After playing the freeware AGI game, Voodoo Girl: Queen of the Darned, I had the unique opportunity to interview the game's producer, Andrew Ulysses Baker. Here's what he had to say about his experiences in pushing the envelope with the AGIStudio engine:
First of all, let me just say, I played the game in its entirety, and I personally absolutely love it.
I think you might actually be the first person to finish it other than me.
Really? I'm surprised.
Well, girls seem to like it more than guys, but there was a rather critical bug that I had to fix recently.
What was the critical bug?
The original release was tested with NAGI, which can manage stack and heap problems that the original interpreter couldn't swallow. In the caves where you have to find the pieces of Cthukasdjfkhdshhdfisfh (something)'s medallion, one of the rooms had a bit of code that referenced a non-existent sprite frame. On the original interpreter, it would totally bomb out.
Interesting... I actually played it out on DOSBox, instead of NAGI, for the purpose of taking screenshots. It ran a little slow at times, most noticeably during the potion making and fighting bits. Other than that, was great.
Not surprising. A lot of us in the community (http://mega-tokyo.com/forum) endeavored to push the original engine beyond its design. If you look at games like Enclosure or the upcoming Ninja Forever, it's all way beyond what Ken Williams had intended.
The story and art of VG is quite a trip... where did you dream up the concept?
It all started back when I got a hold of Gabriel Knight: Sins of the Fathers. That was such a classic, but a critical bug kept me from finishing it. But I was totally hooked on voodoo after that. I know the Voodoo Girl character came to me some time after, when I was making concert posters. She originally had a finger bone through her septum, but that sort of disappeared after a few hundred iterations.
Ouch â?Š I noticed that a lot of the info on the religious aspects of voodoo were actually pretty accurate ... how did you do your research?
Well, when I was younger, I actively studied theology and mythology. So, I actually knew a bit of voodoo fact and fiction. GK1 was a great stimulus for that, as it already had decent research for it. Although, it did take a few liberties.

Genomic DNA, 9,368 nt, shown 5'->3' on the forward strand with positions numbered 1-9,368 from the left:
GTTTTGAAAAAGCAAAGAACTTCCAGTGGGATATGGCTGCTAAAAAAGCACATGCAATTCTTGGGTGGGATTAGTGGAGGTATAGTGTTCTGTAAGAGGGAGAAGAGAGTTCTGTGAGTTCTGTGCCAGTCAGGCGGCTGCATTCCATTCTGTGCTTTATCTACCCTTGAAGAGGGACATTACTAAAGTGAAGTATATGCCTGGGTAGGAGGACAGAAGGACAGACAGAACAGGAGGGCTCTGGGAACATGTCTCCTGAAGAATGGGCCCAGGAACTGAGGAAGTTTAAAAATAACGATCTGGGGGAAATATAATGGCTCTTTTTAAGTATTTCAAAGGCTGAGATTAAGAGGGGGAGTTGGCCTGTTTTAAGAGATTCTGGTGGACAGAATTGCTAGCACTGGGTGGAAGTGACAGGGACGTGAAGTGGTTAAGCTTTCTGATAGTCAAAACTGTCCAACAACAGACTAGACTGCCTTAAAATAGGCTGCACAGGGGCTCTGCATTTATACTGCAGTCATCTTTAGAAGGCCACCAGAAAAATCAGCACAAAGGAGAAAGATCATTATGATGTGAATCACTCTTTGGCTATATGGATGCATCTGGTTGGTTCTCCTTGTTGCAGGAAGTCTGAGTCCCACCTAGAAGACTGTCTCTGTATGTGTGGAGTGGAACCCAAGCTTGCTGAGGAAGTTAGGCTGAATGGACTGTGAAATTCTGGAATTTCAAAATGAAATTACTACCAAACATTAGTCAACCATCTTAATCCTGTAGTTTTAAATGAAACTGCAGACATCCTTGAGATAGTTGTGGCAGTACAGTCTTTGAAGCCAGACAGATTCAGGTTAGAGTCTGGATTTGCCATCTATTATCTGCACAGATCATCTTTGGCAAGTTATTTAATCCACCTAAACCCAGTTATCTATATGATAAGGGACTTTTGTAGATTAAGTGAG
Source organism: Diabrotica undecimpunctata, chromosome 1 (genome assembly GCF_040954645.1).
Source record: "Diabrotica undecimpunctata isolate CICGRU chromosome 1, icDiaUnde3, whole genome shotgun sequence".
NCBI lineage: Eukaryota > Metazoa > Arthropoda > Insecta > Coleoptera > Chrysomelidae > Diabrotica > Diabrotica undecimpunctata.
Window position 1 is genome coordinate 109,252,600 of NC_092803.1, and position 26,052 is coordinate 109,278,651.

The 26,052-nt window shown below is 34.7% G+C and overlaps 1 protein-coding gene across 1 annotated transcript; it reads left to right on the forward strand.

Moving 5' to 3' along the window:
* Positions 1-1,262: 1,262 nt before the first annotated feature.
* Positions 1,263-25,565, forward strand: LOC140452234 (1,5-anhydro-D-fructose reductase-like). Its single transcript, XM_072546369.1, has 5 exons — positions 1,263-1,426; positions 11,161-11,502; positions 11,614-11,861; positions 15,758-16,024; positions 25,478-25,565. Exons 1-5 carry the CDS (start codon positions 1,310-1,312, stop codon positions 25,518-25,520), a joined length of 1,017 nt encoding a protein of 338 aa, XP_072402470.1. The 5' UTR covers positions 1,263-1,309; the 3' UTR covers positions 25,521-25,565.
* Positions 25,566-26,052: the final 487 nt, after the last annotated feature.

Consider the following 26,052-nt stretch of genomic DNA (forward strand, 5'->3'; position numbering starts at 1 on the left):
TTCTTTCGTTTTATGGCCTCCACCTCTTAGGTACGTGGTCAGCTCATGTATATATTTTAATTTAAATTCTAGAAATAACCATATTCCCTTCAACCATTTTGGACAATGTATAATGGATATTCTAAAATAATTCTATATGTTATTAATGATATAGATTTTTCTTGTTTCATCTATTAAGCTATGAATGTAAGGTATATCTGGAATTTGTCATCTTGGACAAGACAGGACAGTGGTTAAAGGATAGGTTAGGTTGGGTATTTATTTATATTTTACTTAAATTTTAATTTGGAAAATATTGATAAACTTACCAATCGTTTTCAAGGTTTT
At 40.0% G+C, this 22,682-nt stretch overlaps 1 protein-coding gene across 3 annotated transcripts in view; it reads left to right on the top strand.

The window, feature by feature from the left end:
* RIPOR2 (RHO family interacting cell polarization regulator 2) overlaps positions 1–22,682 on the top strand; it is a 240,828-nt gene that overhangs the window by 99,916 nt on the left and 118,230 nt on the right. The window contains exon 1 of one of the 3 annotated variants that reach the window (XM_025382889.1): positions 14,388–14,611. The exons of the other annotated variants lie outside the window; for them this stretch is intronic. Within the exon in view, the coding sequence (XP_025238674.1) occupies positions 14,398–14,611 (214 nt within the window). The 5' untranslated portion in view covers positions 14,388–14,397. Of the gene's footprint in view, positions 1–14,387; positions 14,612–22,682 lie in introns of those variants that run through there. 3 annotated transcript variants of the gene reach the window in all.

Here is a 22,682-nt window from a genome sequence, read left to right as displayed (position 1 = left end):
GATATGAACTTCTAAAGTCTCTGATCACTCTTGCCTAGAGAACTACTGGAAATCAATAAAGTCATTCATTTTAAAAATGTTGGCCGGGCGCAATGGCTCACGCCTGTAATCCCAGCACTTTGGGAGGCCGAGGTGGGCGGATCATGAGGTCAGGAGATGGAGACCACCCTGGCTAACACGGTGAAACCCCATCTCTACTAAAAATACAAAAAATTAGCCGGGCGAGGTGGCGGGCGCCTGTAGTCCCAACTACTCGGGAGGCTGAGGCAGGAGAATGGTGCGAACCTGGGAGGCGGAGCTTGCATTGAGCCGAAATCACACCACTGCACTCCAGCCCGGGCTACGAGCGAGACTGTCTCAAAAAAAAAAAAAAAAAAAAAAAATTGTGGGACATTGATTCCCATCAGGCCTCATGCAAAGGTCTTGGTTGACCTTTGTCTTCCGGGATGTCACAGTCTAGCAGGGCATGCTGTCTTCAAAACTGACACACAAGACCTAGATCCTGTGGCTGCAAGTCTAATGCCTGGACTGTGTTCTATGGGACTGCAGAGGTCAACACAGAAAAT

My sister Roxy even picked up a fetish doll and a gris-gris for my buddy and me when she went down to New Orleans for Mardi Gras. But my buddy and I threw them away after some freaky stuff happened.
What sort of freaky stuff, and was it before or after you produced the game?
Much before. Just a spate of some seriously bad luck.
Well, I guess it didn't affect your interest in the subject, then, so the freeware gaming community can be thankful for your perseverance. I noticed that there are a lot of ... "colorful" ... characters and locations in VG. Where did you get these off-the-wall ideas, such as the insane asylum?
Insane asylum would have to be One Flew Over the Cuckoo's Nest. The Incredibly Twisty Maze was from Labyrinth. The fishing game was inspired by Breath of Fire. Pretty much everything got thrown into it.
So, how long did it take you to pull everything together and develop the game to completion?
One year to the day.
Wow, exactly? Was that planned, or just coincidence?
I had never finished anything before. So, I made a promise I'd finish it in a year. No excuses. I managed to go from finding the engine, doing a demo, writing a working design document (a ratty notebook in ballpoint), and finishing the gold master release on New Year's Eve.
Rock on, and congrats on a fulfilled New Years resolution. So, what was your favorite aspect of developing the game? And for that matter, what was your least favorite?
Making a game makes me feel like a tiny god. Seriously, it's like the best Sim City game ever, where I get to decide how everything works. That's a very powerful feeling. It's what I imagine children might be like. I hope that doesn't sound too megalomaniacal, but that's really what it feels like when the code is just popping.
The worst bits? Well, motivation was hard to keep up. I mean, I was literally doing everything, which can be hard. All of the art and code, animation, game design, and most of the music had to come out of me. It was exhausting, y'know.
I think of the guys like Minter, Lowe and all that old school crew, doing actual commercial code by themselves, and it boggles my mind.
Indeed. Why did you pick AGI to develop the game? Didn't that make it harder, with all the limitations of the system?
Not really. I tried AGS, and it had some problems. It didn't have a sprite editor, the IDE was a bit crap when I demoed it, and it also puts the handle for sprites at the top-left instead of the bottom. That can cause some issues with walking animations.